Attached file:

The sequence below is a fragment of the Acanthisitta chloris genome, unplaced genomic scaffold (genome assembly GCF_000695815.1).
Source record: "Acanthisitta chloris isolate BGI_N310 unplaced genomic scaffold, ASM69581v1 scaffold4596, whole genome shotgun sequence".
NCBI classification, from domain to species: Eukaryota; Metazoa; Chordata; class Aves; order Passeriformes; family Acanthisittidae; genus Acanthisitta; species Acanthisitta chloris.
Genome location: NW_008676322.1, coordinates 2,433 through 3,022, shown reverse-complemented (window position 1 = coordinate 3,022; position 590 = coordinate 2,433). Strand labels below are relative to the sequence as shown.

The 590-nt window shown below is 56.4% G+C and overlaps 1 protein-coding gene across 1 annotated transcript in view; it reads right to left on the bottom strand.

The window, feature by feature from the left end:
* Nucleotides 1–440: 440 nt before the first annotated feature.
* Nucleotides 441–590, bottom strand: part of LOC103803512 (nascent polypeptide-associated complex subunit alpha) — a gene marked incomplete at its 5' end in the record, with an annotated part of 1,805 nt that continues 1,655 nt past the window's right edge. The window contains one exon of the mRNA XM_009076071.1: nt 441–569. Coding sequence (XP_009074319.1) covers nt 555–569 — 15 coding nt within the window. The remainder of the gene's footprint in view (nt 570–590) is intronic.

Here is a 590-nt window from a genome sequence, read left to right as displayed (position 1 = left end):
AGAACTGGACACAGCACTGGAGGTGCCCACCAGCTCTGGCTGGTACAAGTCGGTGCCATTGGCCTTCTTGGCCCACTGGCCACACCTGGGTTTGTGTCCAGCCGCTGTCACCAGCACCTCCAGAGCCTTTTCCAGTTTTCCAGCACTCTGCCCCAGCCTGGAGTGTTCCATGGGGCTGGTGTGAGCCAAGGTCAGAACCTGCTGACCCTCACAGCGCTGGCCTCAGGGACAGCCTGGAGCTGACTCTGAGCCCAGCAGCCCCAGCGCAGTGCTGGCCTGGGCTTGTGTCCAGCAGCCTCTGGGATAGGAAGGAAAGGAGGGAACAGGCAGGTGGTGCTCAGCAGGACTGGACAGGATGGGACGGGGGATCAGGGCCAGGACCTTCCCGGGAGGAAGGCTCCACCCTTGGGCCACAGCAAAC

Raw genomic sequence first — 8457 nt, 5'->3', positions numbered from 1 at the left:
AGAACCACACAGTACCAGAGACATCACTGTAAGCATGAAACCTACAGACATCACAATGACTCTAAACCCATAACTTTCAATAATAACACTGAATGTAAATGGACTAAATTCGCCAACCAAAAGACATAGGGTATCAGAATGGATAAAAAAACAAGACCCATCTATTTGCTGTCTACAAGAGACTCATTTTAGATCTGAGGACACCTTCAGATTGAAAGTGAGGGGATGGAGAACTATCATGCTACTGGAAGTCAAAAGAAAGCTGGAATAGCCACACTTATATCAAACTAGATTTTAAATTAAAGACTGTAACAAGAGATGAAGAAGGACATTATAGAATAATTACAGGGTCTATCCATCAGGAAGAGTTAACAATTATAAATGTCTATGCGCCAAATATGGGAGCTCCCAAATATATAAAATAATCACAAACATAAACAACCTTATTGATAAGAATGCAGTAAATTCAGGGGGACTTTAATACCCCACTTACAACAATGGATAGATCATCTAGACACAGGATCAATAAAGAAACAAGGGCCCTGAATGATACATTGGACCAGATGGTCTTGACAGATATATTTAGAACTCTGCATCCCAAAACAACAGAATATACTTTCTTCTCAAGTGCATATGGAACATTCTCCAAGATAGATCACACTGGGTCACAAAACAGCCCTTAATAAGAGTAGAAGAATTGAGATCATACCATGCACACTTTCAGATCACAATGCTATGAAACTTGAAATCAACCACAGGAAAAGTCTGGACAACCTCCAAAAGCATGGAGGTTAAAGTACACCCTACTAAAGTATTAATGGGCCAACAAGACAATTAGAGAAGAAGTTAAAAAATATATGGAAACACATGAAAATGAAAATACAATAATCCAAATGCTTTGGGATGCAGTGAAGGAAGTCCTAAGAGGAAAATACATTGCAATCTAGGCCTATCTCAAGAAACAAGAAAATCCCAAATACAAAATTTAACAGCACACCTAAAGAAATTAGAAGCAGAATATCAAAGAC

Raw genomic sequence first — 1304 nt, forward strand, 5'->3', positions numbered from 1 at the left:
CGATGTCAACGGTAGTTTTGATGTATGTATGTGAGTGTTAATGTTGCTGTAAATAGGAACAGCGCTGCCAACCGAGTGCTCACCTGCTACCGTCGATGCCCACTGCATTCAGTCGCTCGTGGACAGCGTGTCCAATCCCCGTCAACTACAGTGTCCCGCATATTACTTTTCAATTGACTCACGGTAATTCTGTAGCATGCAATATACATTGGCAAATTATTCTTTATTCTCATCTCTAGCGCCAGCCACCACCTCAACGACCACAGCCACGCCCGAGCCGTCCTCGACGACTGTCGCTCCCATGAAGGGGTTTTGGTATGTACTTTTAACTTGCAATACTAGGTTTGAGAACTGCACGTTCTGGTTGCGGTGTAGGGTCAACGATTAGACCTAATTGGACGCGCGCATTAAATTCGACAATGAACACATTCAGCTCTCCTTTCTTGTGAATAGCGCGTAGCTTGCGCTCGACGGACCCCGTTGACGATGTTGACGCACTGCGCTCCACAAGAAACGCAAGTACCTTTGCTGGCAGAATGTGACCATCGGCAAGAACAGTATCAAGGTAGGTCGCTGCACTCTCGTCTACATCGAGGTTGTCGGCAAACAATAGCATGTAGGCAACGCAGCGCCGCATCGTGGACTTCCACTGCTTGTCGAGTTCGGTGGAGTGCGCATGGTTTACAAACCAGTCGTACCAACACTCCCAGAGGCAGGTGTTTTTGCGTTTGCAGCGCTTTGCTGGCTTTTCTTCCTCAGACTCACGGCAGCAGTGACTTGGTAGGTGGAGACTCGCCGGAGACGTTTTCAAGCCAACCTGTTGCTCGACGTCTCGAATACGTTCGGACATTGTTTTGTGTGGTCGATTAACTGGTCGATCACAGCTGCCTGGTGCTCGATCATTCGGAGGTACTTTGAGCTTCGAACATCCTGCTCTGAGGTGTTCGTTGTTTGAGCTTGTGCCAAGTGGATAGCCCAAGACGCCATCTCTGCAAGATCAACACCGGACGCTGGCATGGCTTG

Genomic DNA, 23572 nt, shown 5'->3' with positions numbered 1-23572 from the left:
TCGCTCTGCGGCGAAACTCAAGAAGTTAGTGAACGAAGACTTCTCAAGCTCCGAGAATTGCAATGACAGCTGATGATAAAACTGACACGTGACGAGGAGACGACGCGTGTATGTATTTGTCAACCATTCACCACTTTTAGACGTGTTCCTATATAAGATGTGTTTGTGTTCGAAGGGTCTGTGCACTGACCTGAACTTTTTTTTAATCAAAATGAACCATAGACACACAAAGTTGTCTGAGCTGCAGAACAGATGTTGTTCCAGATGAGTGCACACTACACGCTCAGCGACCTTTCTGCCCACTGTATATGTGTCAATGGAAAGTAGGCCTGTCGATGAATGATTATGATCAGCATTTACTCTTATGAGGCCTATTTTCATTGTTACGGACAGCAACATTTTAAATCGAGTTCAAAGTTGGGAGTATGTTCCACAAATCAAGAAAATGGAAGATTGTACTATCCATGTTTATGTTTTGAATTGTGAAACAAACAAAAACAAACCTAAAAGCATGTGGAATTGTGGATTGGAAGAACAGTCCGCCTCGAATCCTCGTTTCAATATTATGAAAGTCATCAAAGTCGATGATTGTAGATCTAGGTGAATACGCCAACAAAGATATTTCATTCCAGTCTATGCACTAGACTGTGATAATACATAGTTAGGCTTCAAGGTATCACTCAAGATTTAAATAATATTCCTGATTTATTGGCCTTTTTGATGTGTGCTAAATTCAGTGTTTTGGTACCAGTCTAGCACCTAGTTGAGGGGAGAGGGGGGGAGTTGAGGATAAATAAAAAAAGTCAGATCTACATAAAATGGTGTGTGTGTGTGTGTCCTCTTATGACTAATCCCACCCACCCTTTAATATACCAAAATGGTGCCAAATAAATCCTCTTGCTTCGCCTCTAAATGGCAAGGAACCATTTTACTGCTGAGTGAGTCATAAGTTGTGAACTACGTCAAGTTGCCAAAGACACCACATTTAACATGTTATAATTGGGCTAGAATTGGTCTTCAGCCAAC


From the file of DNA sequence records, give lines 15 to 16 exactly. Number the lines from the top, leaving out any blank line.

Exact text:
Genomic DNA, 23572 nt, shown 5'->3' with positions numbered 1-23572 from the left:
TCGCTCTGCGGCGAAACTCAAGAAGTTAGTGAACGAAGACTTCTCAAGCTCCGAGAATTGCAATGACAGCTGATGATAAAACTGACACGTGACGAGGAGACGACGCGTGTATGTATTTGTCAACCATTCACCACTTTTAGACGTGTTCCTATATAAGATGTGTTTGTGTTCGAAGGGTCTGTGCACTGACCTGAACTTTTTTTTAATCAAAATGAACCATAGACACACAAAGTTGTCTGAGCTGCAGAACAGATGTTGTTCCAGATGAGTGCACACTACACGCTCAGCGACCTTTCTGCCCACTGTATATGTGTCAATGGAAAGTAGGCCTGTCGATGAATGATTATGATCAGCATTTACTCTTATGAGGCCTATTTTCATTGTTACGGACAGCAACATTTTAAATCGAGTTCAAAGTTGGGAGTATGTTCCACAAATCAAGAAAATGGAAGATTGTACTATCCATGTTTATGTTTTGAATTGTGAAACAAACAAAAACAAACCTAAAAGCATGTGGAATTGTGGATTGGAAGAACAGTCCGCCTCGAATCCTCGTTTCAATATTATGAAAGTCATCAAAGTCGATGATTGTAGATCTAGGTGAATACGCCAACAAAGATATTTCATTCCAGTCTATGCACTAGACTGTGATAATACATAGTTAGGCTTCAAGGTATCACTCAAGATTTAAATAATATTCCTGATTTATTGGCCTTTTTGATGTGTGCTAAATTCAGTGTTTTGGTACCAGTCTAGCACCTAGTTGAGGGGAGAGGGGGGGAGTTGAGGATAAATAAAAAAAGTCAGATCTACATAAAATGGTGTGTGTGTGTGTGTCCTCTTATGACTAATCCCACCCACCCTTTAATATACCAAAATGGTGCCAAATAAATCCTCTTGCTTCGCCTCTAAATGGCAAGGAACCATTTTACTGCTGAGTGAGTCATAAGTTGTGAACTACGTCAAGTTGCCAAAGACACCACATTTAACATGTTATAATTGGGCTAGAATTGGTCTTCAGCCAAC